In the last 60 years, kitchens have gone from a design afterthought to one of the most important rooms in the house. Compare homes built prior to say, 1945, and newer construction.
Michele Ingrassia has a fascinating article at Newsday about the evolution of the American kitchen, and how the technological innovations of the Industrial Revolution, followed by the suburban migration of the post-World War II era, were two major societal changes that got kitchens to where they are today. Kitchens now are not only where we cook and eat, but where we come together at the end of a hard day, where the kids do homework, where our guests gather during parties and holidays, where we pay bills and charge the cell phones.
In older 20th-century homes, the kitchen was tucked away at the back of the house, behind a door, and often featured a Hoosier cabinet, which was the ancestor of today's cabinet-countertop style kitchen. The kitchen was a workspace for the Lady of the House, who only spent enough time in there to cook, clean up and get out. As long as it was easy to keep clean, and there was enough storage not to clutter up the counters, it was good enough. Square footage was kept to the absolute minimum to focus more attention and money on the living and dining rooms, where entertaining was done.
The boundless optimism and can-do spirit that came over America after World War II affected kitchens as well. Women were marketed to in a way never seen before as corporations looked for greener pastures now that tanks and munitions were no longer needed as much. Anything time- and effort-saving, from dishwashers to TV dinners, were snapped up. Women were seduced with the idea of being unchained from the kitchen and having free time to play tennis, watch the newfangled television, socialize with friends, take up ceramics.
Modern homes began opening up the kitchen to the living areas, so aesthetics mattered in a way they never had, as shown by the vintage Formica ad above. Colors like pink, turquoise, red and yellow -- think classic Fiestaware -- became popular kitchen color schemes.
Over the next 20-30 years, kitchens changed with the home trends. The chill of the Cold War seemed to bring about the urge for a warm, cozy space such as the knotty pine kitchen of Don and Betty Draper in "Mad Men." The radical style changes of the '60s played out in psychedelic orange and yellow countertops. The interest in the environment in the '70s showed in the nature-based trends of dark, heavily grained wood (or faux wood) finishes and appliance colors like avocado green, dark brown and harvest gold. It combined with the Colonial nostalgia surrounding the Bicentennial in 1976 to create what we now see as dark, dreary spaces. The pendulum swung the other way in the '80s, as light finishes such as whitewashed wood, white and bisque appliances and style themes from Santa Fe to cluttered country took hold.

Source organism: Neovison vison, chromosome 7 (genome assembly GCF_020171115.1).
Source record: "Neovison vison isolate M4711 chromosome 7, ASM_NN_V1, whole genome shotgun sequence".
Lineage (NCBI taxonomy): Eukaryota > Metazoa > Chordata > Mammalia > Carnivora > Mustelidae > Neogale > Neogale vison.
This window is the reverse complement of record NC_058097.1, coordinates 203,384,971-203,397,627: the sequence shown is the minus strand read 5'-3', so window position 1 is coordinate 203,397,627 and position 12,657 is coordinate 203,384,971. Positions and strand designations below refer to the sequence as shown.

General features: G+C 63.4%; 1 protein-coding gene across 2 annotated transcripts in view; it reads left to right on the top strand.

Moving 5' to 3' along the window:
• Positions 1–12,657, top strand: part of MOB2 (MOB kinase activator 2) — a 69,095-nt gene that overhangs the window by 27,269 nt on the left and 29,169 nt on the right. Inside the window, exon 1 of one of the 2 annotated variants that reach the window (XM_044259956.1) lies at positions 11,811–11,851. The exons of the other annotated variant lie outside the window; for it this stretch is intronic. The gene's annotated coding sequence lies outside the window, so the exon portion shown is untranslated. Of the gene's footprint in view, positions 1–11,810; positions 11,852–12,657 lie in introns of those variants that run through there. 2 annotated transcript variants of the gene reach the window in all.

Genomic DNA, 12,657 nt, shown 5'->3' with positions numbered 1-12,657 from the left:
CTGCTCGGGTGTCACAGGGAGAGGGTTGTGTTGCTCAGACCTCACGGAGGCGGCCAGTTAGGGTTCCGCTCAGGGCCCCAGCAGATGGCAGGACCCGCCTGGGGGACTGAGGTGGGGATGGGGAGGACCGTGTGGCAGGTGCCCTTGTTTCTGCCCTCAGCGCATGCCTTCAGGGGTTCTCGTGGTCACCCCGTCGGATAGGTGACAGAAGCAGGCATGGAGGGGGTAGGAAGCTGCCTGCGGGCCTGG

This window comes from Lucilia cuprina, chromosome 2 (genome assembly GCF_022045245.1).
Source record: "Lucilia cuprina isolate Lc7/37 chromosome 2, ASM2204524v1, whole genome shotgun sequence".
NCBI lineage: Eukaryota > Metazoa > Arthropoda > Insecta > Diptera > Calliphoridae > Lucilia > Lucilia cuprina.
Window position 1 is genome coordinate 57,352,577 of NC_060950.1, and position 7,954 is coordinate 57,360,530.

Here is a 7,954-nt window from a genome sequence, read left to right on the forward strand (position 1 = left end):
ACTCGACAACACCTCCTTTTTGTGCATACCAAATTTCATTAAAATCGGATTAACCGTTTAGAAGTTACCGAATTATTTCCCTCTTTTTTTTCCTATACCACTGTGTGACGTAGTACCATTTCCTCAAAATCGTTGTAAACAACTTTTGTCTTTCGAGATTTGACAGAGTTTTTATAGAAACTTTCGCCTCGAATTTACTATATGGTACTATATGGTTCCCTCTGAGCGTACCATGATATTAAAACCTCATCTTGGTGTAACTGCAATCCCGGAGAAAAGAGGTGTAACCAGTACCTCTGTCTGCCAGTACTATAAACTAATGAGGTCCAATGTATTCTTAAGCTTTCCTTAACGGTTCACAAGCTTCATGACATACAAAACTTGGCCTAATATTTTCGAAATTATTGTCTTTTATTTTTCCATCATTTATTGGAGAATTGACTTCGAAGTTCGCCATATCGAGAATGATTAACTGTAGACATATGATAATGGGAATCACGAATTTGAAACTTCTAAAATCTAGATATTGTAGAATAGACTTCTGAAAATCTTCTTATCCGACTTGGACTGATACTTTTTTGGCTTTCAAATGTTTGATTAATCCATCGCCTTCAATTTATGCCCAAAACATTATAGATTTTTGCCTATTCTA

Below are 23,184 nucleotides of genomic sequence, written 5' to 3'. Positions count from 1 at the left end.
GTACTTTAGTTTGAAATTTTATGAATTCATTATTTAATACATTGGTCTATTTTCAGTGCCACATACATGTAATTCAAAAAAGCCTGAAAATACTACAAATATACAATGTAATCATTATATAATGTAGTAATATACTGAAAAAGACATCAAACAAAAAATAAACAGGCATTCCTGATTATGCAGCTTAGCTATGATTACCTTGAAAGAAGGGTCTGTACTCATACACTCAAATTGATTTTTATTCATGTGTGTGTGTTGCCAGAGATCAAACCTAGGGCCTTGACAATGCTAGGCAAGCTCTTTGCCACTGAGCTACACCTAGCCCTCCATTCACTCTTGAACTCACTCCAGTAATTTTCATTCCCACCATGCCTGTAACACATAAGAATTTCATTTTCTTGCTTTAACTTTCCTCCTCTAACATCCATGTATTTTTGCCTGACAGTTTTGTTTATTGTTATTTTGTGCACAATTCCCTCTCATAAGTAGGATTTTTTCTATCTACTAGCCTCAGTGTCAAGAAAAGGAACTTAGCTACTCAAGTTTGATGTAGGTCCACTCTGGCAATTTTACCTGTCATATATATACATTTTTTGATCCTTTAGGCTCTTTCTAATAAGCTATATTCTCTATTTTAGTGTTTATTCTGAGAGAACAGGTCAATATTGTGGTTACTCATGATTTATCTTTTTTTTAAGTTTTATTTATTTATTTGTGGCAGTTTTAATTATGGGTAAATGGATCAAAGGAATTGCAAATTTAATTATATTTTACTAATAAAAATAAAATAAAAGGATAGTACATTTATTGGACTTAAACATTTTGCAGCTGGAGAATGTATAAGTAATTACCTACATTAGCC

I began seeing the first glimpses of today's heart-of-the-home, attractive kitchen when I would go out to job sites in the early '90s with my sister Deborah, an interior designer. Her clients were often well-to-do people in Litchfield County who entertained a lot in their large homes. It was there I first saw the kitchen-great room combination, islands with prep sinks, customized cabinets, commercial-grade stainless steel appliances, natural stone countertops, under-cabinet lighting, huge range hoods and creative tile backsplashes.
Since I'm not rich, I had to settle for a 1970s-style kitchen in my little ranch home. It's not big, but it's so much better than any of my old apartment kitchens. The one in Glens Falls had no counter space; I had to do any food prep on the table. Ditto for the apartments in Syracuse. My Lakewood place had an old, narrow wall oven with the cooktop cramped against it.
The only improvement we've made so far is to buy a new dishwasher after the old one broke. We went with black, because white wasn't available and we really don't like stainless. Yes, I realize that's heresy.
I often dream about what I'd want in this space, drooling over some of the kitchens on "Spice Up My Kitchen" and devouring articles in the shelter mags. Adding onto the house or knocking down walls aren't possible. The basic fridge-sink-stove triangle works well. But storage is always an issue, and the laminate counters are looking worn. Christopher Peacock, designer of gorgeous kitchen cabinetry, offers up kitchen remodeling tips in House Beautiful that make a lot of sense.
My plan would involve knocking out the soffits (no ductwork, no second story, no problem) and extending new cabinets to the ceiling. The cabinets would have roll-out shelves and other features designed to maximize storage. A microwave with a vent would go over the stove, so the rolling cart the old microwave is on could go. My appliance wants are simple. Give me a slightly bigger fridge, with the freezer on the bottom and an icemaker (now that I have one, I never want to go without again), and a gas range with a self-cleaning oven and I'd be a happy girl.
A back door would be put in where the window at the back of the house is (right behind where the picture would have been taken), so we wouldn't have to go through the garage to get outside and to the grill anymore. I'd take out the ceiling fan and put in recessed lights, and, with the soffit gone, I could put a cool light over the sink. The light fixtures at Schoolhouse Electric are really fun. Part of the wall to the left of the fridge could be knocked out to make room for a bigger fridge. My dream countertops wouldn't be granite, but these recycled glass countertops from Vetrazzo. The backsplash would be this glass horizontal pattern. Ah, to dream.